D.C. Public Schools Hides Teacher Who Told Students to Compare Bush to Hitler
Won't release the name of the educator whose assignment is called outrageous.
Godwin’s law made a surprise appearance in the District of Columbia Public Schools system when a McKinley Middle School teacher recently instructed 6th-grade students to compare George W. Bush to charismatic genocide-perpetrator Adolf Hitler.
On Wednesday afternoon, D.C. resident Matt Ashburn tweeted a photo of the homework assignment, which instructed kids to compare and contrast (based on a Scholastic text and an AP article) the former president and the fascist dictator. The teacher’s identity is being withheld by the school and DCPS.
“We will not release the teacher’s name,” Melissa Salmanowitz, press secretary for DCPS, told The Daily Beast. When asked if additional disciplinary action had been or will be taken against the teacher, Salmanowitz said that DCPS does not comment on personnel matters.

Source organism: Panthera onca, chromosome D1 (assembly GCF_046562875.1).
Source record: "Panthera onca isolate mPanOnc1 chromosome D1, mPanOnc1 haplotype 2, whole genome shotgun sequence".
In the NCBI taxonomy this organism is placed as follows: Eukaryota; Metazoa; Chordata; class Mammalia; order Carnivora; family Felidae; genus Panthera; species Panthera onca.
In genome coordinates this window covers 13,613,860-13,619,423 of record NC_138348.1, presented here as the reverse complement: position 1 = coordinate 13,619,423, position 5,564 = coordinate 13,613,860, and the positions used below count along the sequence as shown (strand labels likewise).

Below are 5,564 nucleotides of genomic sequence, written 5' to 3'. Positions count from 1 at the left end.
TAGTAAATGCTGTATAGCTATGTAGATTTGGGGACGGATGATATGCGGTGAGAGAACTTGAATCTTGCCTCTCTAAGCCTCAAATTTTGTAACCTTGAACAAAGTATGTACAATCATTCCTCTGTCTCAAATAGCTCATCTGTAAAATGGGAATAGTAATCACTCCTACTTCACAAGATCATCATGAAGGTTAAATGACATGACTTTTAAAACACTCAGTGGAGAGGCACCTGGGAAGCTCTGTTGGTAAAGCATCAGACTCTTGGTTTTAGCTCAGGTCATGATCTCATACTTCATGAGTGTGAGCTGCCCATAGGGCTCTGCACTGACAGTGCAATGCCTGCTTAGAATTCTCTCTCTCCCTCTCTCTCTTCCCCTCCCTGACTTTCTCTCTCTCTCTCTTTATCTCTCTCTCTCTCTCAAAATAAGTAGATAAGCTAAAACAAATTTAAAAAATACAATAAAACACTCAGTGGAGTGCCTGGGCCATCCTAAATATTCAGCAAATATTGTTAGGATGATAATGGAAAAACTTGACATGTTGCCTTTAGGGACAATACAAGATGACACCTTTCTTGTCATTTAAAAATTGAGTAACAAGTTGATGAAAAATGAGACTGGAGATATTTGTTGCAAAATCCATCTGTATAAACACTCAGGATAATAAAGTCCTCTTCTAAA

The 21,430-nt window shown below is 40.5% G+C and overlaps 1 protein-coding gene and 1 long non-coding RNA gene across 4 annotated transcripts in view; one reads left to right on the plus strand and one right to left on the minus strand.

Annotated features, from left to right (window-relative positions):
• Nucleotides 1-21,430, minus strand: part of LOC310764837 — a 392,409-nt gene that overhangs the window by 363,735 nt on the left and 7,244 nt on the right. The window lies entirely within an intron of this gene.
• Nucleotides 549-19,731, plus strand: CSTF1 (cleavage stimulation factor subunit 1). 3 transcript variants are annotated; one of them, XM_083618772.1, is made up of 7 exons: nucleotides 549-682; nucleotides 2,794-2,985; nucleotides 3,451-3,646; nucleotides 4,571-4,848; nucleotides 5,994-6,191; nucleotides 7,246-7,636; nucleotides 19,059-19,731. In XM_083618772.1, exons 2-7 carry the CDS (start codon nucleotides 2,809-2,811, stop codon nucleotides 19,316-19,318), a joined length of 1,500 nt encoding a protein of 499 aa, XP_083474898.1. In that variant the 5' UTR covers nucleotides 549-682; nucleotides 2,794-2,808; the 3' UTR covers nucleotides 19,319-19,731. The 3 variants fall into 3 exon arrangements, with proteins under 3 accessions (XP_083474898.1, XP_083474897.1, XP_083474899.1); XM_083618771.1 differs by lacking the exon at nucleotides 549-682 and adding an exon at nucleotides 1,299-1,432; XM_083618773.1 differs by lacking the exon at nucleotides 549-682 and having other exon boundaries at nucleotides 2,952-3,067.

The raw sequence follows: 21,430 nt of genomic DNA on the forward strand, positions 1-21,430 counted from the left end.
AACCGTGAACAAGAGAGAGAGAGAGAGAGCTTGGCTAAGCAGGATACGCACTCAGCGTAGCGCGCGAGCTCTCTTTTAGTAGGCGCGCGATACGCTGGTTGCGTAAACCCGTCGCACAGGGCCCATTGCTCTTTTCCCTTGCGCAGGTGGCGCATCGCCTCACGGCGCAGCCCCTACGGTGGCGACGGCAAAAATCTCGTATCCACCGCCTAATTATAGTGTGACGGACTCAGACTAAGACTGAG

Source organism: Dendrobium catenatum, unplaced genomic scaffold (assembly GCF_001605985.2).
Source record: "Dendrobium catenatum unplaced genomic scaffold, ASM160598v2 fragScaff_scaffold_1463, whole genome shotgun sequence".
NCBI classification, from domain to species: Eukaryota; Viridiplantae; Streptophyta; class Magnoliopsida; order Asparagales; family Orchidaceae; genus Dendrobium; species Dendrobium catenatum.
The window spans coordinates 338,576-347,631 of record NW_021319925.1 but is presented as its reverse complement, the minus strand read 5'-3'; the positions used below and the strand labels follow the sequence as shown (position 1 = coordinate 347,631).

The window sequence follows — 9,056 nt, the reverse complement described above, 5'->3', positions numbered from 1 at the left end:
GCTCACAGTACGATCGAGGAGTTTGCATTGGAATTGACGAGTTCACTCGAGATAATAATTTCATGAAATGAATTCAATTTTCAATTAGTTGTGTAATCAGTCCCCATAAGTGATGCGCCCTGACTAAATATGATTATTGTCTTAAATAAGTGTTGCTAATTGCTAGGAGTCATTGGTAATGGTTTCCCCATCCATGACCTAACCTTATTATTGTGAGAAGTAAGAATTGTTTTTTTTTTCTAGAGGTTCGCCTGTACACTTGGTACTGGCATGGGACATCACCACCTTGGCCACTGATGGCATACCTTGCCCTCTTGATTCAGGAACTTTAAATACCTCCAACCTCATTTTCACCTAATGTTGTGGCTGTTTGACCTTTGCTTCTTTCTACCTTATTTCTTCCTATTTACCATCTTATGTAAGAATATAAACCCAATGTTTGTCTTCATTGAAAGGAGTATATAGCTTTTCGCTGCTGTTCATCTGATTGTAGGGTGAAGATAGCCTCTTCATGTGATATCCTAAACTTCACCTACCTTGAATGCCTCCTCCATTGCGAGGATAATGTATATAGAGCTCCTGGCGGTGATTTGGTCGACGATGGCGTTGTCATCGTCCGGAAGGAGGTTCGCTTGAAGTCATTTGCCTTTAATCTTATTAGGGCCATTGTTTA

“Now that we have read about two men of power who abused their power in various ways, we will compare and contrast them and their actions,” the assignment reads. “We will use this in class tomorrow for an activity!” The worksheet included a fun Venn diagram, which you can check out below:
Predictably, there were some people who weren’t terribly thrilled about this. One parent told NBC Washington that the Hitler-Bush comparison was at best an "obvious apples-and-oranges relation.” DCPS Chancellor Kaya Henderson tweeted an apology late Wednesday night, clarifying that, “no DCPS curriculum says to make these comparisons in any way.”
The teacher who created the worksheet admitted “extremely poor judgment,” and will apologize to the students in the class. A letter from the principal’s office will be sent home to parents explaining the incident.
The AP story used in the Hitler-Bush assignment is titled, “Bush: Iraq War Justified Despite No WMD,” which ran in October 2003. The Scholastic text, which covers the Jewish teenagers who fought the Nazis, is titled, Fighting Hitler: A Holocaust Story, and you can read it below: